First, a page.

Born: 1902-09-28. Died: 1978-10-14.
Chief Designer 1951-1960 of OKB-23. Developed innovative bomber, cruise missile, and spaceplane designs. Later Director of TsAGI, and regained his own design bureau just before his death.
Stalin's response to the American post-war nuclear threat was authorization to begin development of means of nuclear attack of the United States. Veteran aircraft designer Tupolev was tasked with development of an intercontinental bomber. After initial study Tupolev reported that it would not be possible to develop an intercontinental bomber using jet engines; his Tu-95 would use German-designed turboprops. However another designer, Myasishchev, claimed to be able to design an intercontinental jet bomber. Accordingly the Central Committee decree on 24 March 1951 created the OKB-23 Myasishchev design bureau.
Myasishchev managed to complete the first prototype 103M (M-4 Bear) bomber ten months after go-ahead (compared with four years for the B-52). The 103M represented a tremendous increase in Soviet technology: altitude was increased by 50%, range doubled, and takeoff mass was four times greater than any previous Soviet aircraft.
The United States pursued development of the B-52 intercontinental jet bomber and the Navaho cruise missile while declining to develop ballistic missiles. This difference with the Soviet bomber/ballistic missile approach led Academician Keldysh of the Academy of Sciences to from a group that raised the question of Soviet development of a similar long-range unpiloted aircraft. A government decree on 20 May 1954 authorized the Myasishchev aircraft design bureau to proceed with full-scale development of the Buran trisonic intercontinental cruise missile. The development of unstoppable ICBM's made intercontinental cruise missiles obsolete. Korolev's R-7 ICBM completed its first successful test flight in August. Buran was being prepared for its first flight when Myasishchev's project was cancelled on November 1957.
After the cancellation, Myasishchev continued to pursue use of the M-42 cruise stage in aviation research and space exploration. In 1958 he appealed to both Khrushchev and Minister of Defence of Malinovskiy to support continued development. At this time Myasishchev was developing the first Soviet supersonic bomber, the M-50. On the basis of this immense delta-winged vehicle Myasishchev proposed the RSS-52 aerospace vehicle – launch of the M-42 from an M-50 bomber. In the United States, the X-15 was being developed to answer analogous questions. However due to the expense and technical problems, Myasishchev was unable to convince the leadership to approve the RSS-52.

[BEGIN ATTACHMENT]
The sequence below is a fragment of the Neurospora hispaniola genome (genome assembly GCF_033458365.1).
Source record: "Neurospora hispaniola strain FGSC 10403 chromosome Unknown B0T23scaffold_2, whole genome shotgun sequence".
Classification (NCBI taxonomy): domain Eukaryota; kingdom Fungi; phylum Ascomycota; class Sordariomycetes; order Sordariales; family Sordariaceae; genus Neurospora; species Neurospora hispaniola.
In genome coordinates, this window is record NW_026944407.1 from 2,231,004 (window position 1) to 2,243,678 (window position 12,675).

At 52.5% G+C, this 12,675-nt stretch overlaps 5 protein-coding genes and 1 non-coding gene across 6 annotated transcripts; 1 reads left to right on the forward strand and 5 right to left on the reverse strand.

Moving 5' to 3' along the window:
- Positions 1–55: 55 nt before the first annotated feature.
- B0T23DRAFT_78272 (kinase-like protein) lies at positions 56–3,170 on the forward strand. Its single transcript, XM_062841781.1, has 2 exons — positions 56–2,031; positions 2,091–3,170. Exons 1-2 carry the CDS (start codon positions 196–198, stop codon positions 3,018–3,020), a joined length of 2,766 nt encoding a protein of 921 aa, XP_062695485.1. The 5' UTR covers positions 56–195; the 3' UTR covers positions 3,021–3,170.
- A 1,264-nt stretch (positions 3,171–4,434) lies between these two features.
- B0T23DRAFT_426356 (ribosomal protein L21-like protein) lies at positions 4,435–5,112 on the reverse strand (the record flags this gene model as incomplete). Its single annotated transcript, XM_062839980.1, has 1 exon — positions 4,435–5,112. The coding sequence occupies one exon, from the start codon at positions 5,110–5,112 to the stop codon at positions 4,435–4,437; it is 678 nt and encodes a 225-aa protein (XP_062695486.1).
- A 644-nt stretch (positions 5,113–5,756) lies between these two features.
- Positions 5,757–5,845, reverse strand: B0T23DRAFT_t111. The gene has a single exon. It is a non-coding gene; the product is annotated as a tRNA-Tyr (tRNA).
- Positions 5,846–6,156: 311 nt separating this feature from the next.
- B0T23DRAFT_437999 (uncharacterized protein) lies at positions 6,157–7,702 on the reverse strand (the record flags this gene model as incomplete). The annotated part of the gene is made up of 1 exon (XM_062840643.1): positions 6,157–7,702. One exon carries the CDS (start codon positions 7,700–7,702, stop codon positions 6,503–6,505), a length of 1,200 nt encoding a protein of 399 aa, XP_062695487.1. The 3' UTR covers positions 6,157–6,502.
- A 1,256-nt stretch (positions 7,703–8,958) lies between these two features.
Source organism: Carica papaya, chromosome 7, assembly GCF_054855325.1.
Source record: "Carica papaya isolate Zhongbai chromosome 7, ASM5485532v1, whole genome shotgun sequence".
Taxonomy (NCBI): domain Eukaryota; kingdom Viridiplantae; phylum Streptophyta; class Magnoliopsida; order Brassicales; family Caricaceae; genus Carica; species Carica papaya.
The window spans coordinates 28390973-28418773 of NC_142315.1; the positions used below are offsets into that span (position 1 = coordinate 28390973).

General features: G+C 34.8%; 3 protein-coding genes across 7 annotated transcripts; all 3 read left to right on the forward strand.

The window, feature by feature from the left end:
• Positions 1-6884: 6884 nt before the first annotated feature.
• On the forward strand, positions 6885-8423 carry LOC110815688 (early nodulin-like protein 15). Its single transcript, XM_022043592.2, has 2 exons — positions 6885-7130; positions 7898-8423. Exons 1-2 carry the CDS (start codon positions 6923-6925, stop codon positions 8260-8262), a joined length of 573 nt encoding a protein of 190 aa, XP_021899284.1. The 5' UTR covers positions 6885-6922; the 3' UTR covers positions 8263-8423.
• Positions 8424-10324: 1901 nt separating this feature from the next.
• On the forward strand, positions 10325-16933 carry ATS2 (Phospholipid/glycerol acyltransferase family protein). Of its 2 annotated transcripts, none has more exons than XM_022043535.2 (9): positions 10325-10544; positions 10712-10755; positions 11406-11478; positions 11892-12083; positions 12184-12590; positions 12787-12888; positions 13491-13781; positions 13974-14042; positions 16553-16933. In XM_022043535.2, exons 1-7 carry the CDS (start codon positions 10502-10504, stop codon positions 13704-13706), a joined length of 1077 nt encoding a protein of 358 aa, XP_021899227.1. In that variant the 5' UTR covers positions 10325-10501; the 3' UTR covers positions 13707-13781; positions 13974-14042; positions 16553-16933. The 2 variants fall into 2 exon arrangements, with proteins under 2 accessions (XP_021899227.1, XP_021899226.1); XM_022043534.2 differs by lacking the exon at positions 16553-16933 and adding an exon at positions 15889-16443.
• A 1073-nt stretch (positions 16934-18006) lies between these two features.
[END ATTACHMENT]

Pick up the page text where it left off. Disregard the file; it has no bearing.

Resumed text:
In December 1959 a government resolution was issued for design of manned spaceplanes. Myasishchev collaborated with Korolev in designing the M-48/VKA spacecraft. OKB-23 also designed a launch vehicle for the second phase of the program - a three-stage vehicle with a total lift-off thrust of 980 metric tons.
In October 1960 Kremlin intrigues led to Myasishchev's design bureau being dissolved. OKB-23 became Filial 1 of Chelomei's OKB-52 and all work on the VKA-23 was stopped. Myasishchev left to become head of TsAGI (Central Hydrodynamics Institute).
In 1976 Myasishchev was allowed to form a new unrelated design bureau as a kind of ‘skunk works' for advanced projects (EMZ Myasishchev - V M Myasishchev Experimental Machine-Building Plant). This group was responsible for the M-17 high-altitude aircraft, designed to intercept and shoot down high-altitude intelligence balloons being floated by the CIA across the Soviet Union. Myasishchev also oversaw design of the VM-T Atlant aircraft, a modification of his original M-4 bomber used to transport the Buran orbiter and Energia core propellant tanks from the factory to Baikonur. He died before seeing it fly.
|Myasishchev bureau Russian manufacturer of aircraft, rockets and spacecraft. Myasishchev Design Bureau, Russia.|
Myasishchev was tasked with building an intercontinental jet-powered bomber, something veteran aircraft designer Tupolev said was impossible. Myasishchev managed to complete the first prototype 103M (called M-4 Bear in the West) bomber ten months after go-ahead. Myasishchev would later play a key role in Soviet spaceplane development.
In 1951 to 1953 Korolev's design bureau had prepared an experimental trisonic ramjet design, the EKR.The expert commission ifelt that there were still many technical problems to be solved, most of which were better handled by an aircraft designer rather than Korolev. Further, Korolev had to place the highest priority on development of the R-7 ICBM. Therefore a final government decree on 20 May 1954 authorised the Lavochkin and Myasishchev aircraft design bureaux to proceed in parallel with full-scale development of trisonic intercontinental cruise missiles.